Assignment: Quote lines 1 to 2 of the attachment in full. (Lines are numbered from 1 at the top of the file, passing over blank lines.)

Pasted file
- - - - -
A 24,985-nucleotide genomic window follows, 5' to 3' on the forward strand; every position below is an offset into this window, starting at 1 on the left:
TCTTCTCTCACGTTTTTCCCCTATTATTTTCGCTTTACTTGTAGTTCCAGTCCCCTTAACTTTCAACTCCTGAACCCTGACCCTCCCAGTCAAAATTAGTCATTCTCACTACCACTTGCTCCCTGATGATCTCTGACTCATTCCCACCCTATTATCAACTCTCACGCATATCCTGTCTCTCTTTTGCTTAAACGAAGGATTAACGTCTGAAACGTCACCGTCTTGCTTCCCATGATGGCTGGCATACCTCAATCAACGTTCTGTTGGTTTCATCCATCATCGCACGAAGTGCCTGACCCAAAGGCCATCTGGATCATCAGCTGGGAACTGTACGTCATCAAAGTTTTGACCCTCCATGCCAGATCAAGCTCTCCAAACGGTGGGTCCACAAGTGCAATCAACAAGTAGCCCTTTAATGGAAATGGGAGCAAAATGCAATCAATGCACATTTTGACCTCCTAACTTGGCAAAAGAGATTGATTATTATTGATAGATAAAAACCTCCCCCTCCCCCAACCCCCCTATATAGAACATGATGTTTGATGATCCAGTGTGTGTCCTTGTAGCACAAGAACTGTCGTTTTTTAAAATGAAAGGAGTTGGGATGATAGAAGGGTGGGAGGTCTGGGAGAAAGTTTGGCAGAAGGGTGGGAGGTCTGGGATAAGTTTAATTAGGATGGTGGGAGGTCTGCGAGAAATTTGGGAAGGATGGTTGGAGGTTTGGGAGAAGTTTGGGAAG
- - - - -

A 24,985-nucleotide genomic window follows, 5' to 3' on the forward strand; every position below is an offset into this window, starting at 1 on the left:
TCTTCTCTCACGTTTTTCCCCTATTATTTTCGCTTTACTTGTAGTTCCAGTCCCCTTAACTTTCAACTCCTGAACCCTGACCCTCCCAGTCAAAATTAGTCATTCTCACTACCACTTGCTCCCTGATGATCTCTGACTCATTCCCACCCTATTATCAACTCTCACGCATATCCTGTCTCTCTTTTGCTTAAACGAAGGATTAACGTCTGAAACGTCACCGTCTTGCTTCCCATGATGGCTGGCATACCTCAATCAACGTTCTGTTGGTTTCATCCATCATCGCACGAAGTGCCTGACCCAAAGGCCATCTGGATCATCAGCTGGGAACTGTACGTCATCAAAGTTTTGACCCTCCATGCCAGATCAAGCTCTCCAAACGGTGGGTCCACAAGTGCAATCAACAAGTAGCCCTTTAATGGAAATGGGAGCAAAATGCAATCAATGCACATTTTGACCTCCTAACTTGGCAAAAGAGATTGATTATTATTGATAGATAAAAACCTCCCCCTCCCCCAACCCCCCTATATAGAACATGATGTTTGATGATCCAGTGTGTGTCCTTGTAGCACAAGAACTGTCGTTTTTTAAAATGAAAGGAGTTGGGATGATAGAAGGGTGGGAGGTCTGGGAGAAAGTTTGGCAGAAGGGTGGGAGGTCTGGGATAAGTTTAATTAGGATGGTGGGAGGTCTGCGAGAAATTTGGGAAGGATGGTTGGAGGTTTGGGAGAAGTTTGGGAAG